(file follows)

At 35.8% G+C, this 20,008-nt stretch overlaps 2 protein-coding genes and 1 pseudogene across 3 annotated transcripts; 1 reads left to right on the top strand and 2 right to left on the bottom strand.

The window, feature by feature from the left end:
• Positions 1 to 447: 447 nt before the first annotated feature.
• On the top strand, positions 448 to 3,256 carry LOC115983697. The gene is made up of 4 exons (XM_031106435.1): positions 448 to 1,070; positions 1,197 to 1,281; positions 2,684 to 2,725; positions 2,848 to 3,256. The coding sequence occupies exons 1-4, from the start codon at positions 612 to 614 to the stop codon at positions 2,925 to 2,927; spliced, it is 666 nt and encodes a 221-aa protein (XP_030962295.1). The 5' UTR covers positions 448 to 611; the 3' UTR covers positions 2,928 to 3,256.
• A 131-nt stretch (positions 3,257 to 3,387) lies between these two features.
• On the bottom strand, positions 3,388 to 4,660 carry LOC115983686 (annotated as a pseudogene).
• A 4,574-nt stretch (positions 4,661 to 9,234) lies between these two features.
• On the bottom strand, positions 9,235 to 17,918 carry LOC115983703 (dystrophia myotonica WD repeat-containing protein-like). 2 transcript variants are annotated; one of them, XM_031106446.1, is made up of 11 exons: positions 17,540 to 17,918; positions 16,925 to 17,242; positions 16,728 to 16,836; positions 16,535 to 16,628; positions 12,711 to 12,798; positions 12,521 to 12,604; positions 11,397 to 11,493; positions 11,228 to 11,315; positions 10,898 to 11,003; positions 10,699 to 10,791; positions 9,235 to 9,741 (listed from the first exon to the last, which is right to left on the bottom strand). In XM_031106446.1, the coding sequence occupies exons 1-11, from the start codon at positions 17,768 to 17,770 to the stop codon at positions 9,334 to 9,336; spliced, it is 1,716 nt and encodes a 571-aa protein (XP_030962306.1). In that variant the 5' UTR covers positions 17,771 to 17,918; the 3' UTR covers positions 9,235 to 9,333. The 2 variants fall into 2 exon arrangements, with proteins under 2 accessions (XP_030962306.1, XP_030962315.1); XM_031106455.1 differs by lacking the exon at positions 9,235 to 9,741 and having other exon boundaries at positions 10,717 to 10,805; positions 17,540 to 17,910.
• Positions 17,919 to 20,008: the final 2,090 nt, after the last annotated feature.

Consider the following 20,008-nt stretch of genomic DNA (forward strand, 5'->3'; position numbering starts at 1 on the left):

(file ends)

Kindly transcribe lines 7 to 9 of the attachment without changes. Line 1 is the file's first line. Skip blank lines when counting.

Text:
• A 4,574-nt stretch (positions 4,661 to 9,234) lies between these two features.
• On the bottom strand, positions 9,235 to 17,918 carry LOC115983703 (dystrophia myotonica WD repeat-containing protein-like). 2 transcript variants are annotated; one of them, XM_031106446.1, is made up of 11 exons: positions 17,540 to 17,918; positions 16,925 to 17,242; positions 16,728 to 16,836; positions 16,535 to 16,628; positions 12,711 to 12,798; positions 12,521 to 12,604; positions 11,397 to 11,493; positions 11,228 to 11,315; positions 10,898 to 11,003; positions 10,699 to 10,791; positions 9,235 to 9,741 (listed from the first exon to the last, which is right to left on the bottom strand). In XM_031106446.1, the coding sequence occupies exons 1-11, from the start codon at positions 17,768 to 17,770 to the stop codon at positions 9,334 to 9,336; spliced, it is 1,716 nt and encodes a 571-aa protein (XP_030962306.1). In that variant the 5' UTR covers positions 17,771 to 17,918; the 3' UTR covers positions 9,235 to 9,333. The 2 variants fall into 2 exon arrangements, with proteins under 2 accessions (XP_030962306.1, XP_030962315.1); XM_031106455.1 differs by lacking the exon at positions 9,235 to 9,741 and having other exon boundaries at positions 10,717 to 10,805; positions 17,540 to 17,910.
• Positions 17,919 to 20,008: the final 2,090 nt, after the last annotated feature.